Peterson enjoys making up stories about people to advance his agenda. At a meeting in April, he illustrated school districts’ wasteful spending by claiming there was a “tutor” in Powell who made $80,000 a year! He saw the figure in a salary list published in the local newspaper.
Unsurprisingly, a modicum of investigation revealed that the person wasn’t a tutor at all, but a teaching veteran with an advanced education degree and 22 years experience who oversees an intensive one-on-one program for remedial and advanced students and who is an athletics coach on top of her teaching duties.
But those are mere details! Peterson has no time for them as long as the story supports his argument.
Last week, after disparaging the woman who wrote him from Gillette, Peterson went on to argue that poor people can’t be bothered to support public education in Wyoming. He described an elderly couple on a fixed income who lives near him.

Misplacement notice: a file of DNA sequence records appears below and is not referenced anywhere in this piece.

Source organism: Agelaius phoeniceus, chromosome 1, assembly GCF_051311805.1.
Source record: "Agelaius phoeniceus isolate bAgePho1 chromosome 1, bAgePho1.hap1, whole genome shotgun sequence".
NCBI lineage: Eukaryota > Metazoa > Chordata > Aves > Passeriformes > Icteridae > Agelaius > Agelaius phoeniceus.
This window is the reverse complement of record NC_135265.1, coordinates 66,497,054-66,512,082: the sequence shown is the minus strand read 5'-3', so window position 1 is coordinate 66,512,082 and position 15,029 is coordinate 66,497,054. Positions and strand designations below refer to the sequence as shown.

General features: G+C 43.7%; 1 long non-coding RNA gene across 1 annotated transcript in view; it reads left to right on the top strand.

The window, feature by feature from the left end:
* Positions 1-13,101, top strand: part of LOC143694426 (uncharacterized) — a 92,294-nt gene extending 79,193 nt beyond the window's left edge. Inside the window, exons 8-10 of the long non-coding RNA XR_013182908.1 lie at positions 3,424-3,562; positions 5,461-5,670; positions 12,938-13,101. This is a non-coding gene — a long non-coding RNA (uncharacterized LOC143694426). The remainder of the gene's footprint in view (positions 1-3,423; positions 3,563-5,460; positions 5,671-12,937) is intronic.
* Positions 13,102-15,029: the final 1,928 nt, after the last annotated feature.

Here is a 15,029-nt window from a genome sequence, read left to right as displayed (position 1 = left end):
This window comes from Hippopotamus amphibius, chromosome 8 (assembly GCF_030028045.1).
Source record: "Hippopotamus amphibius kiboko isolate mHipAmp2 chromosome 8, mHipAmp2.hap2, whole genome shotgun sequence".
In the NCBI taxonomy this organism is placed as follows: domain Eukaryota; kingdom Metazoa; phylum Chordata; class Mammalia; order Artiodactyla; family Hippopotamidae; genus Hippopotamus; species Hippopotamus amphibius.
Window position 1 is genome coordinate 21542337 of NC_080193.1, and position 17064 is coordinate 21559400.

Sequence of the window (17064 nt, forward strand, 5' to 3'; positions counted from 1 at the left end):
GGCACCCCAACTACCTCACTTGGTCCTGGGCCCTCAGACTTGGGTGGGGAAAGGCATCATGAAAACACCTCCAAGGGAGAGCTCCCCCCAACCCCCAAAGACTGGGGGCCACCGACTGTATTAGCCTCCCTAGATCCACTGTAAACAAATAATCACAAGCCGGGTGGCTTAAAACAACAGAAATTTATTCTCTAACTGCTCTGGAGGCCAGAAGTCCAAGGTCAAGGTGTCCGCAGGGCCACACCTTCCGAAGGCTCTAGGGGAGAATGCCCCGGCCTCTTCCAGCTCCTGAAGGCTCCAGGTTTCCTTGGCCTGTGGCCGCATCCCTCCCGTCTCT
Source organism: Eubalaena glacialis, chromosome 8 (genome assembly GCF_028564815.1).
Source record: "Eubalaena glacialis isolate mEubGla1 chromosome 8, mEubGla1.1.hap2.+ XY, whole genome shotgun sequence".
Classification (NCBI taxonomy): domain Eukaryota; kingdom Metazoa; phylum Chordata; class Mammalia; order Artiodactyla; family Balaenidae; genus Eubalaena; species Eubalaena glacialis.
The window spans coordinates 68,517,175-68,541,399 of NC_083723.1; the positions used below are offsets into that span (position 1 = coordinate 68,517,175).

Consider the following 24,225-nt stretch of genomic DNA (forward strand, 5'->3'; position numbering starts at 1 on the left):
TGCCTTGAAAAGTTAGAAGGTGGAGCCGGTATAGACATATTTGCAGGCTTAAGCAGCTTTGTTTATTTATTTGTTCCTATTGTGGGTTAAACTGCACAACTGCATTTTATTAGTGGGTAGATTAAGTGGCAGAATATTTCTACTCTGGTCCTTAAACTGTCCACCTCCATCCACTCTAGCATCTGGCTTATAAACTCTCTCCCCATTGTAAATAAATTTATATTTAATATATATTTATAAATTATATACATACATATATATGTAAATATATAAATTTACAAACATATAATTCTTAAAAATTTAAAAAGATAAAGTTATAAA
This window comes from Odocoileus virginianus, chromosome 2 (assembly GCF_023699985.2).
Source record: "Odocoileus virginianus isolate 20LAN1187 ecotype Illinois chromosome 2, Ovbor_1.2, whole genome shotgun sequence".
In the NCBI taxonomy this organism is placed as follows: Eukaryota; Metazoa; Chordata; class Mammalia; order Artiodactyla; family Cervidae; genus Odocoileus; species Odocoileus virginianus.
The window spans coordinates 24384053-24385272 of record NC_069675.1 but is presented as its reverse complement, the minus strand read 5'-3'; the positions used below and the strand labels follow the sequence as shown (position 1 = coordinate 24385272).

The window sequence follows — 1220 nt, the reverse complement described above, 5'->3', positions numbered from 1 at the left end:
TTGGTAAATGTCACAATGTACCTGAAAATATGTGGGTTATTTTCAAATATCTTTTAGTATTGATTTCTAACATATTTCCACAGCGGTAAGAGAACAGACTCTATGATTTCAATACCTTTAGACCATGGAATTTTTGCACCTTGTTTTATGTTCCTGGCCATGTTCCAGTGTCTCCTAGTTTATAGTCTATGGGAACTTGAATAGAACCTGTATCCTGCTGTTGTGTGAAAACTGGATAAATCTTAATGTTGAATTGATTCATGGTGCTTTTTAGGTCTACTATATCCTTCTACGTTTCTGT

“Their only concern is medical costs and how much my prescriptions cost, and how am I going to make my retirement last another five, six, seven, eight years,” he said. “I can’t very well as a legislator go back to those people and say, ‘By the way, your taxes are going up—significantly—because we just can’t make the cuts on education.’”
Peterson’s lament would sound sincere if it weren’t for the fact that he and his Republican colleagues in the Senate regularly cut public services whenever budget troubles arise. In addition to education, their favorite targets also include people who are poor, elderly, and disabled.
And don’t forget: When the state senate last voted on whether to expand Medicaid to provide health coverage for 20,000 uninsured low-income people in Wyoming (and add $120 million a year to the state’s budget), Peterson voted against it. So why is he suddenly an advocate for people who can’t afford to pay their medical bills or buy their medicine?
“I’m up for reelection in another year,” he reminded the room.
Poor people don’t value public education?